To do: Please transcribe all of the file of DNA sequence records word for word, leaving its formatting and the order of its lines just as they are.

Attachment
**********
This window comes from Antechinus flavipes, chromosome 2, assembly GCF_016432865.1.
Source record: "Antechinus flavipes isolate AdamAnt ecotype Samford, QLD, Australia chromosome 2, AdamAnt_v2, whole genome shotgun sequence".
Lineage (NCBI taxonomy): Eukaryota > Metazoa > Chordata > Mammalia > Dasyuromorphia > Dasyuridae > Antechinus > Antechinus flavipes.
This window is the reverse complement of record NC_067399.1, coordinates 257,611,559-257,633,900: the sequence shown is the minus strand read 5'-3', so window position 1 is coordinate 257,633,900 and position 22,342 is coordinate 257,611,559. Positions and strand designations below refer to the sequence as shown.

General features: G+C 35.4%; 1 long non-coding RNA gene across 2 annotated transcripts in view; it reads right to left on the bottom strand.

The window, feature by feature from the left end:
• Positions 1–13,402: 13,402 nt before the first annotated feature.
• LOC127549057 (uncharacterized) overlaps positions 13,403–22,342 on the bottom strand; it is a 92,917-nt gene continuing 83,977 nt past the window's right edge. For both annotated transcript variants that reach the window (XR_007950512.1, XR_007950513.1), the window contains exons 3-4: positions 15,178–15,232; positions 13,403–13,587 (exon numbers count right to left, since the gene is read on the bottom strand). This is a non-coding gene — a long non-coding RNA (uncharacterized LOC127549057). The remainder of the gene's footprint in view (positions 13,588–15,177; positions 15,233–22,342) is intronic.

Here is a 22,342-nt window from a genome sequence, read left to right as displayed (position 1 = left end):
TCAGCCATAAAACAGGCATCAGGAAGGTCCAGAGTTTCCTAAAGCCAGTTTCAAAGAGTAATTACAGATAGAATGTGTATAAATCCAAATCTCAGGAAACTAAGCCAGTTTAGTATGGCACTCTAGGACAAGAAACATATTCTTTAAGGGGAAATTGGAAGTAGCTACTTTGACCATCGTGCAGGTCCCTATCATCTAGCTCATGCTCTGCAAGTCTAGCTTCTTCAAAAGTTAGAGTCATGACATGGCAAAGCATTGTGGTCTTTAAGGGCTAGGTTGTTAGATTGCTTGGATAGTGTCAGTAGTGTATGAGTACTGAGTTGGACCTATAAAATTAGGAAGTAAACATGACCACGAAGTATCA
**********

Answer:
This window comes from Antechinus flavipes, chromosome 2, assembly GCF_016432865.1.
Source record: "Antechinus flavipes isolate AdamAnt ecotype Samford, QLD, Australia chromosome 2, AdamAnt_v2, whole genome shotgun sequence".
Lineage (NCBI taxonomy): Eukaryota > Metazoa > Chordata > Mammalia > Dasyuromorphia > Dasyuridae > Antechinus > Antechinus flavipes.
This window is the reverse complement of record NC_067399.1, coordinates 257,611,559-257,633,900: the sequence shown is the minus strand read 5'-3', so window position 1 is coordinate 257,633,900 and position 22,342 is coordinate 257,611,559. Positions and strand designations below refer to the sequence as shown.

General features: G+C 35.4%; 1 long non-coding RNA gene across 2 annotated transcripts in view; it reads right to left on the bottom strand.

The window, feature by feature from the left end:
• Positions 1–13,402: 13,402 nt before the first annotated feature.
• LOC127549057 (uncharacterized) overlaps positions 13,403–22,342 on the bottom strand; it is a 92,917-nt gene continuing 83,977 nt past the window's right edge. For both annotated transcript variants that reach the window (XR_007950512.1, XR_007950513.1), the window contains exons 3-4: positions 15,178–15,232; positions 13,403–13,587 (exon numbers count right to left, since the gene is read on the bottom strand). This is a non-coding gene — a long non-coding RNA (uncharacterized LOC127549057). The remainder of the gene's footprint in view (positions 13,588–15,177; positions 15,233–22,342) is intronic.

Here is a 22,342-nt window from a genome sequence, read left to right as displayed (position 1 = left end):
TCAGCCATAAAACAGGCATCAGGAAGGTCCAGAGTTTCCTAAAGCCAGTTTCAAAGAGTAATTACAGATAGAATGTGTATAAATCCAAATCTCAGGAAACTAAGCCAGTTTAGTATGGCACTCTAGGACAAGAAACATATTCTTTAAGGGGAAATTGGAAGTAGCTACTTTGACCATCGTGCAGGTCCCTATCATCTAGCTCATGCTCTGCAAGTCTAGCTTCTTCAAAAGTTAGAGTCATGACATGGCAAAGCATTGTGGTCTTTAAGGGCTAGGTTGTTAGATTGCTTGGATAGTGTCAGTAGTGTATGAGTACTGAGTTGGACCTATAAAATTAGGAAGTAAACATGACCACGAAGTATCA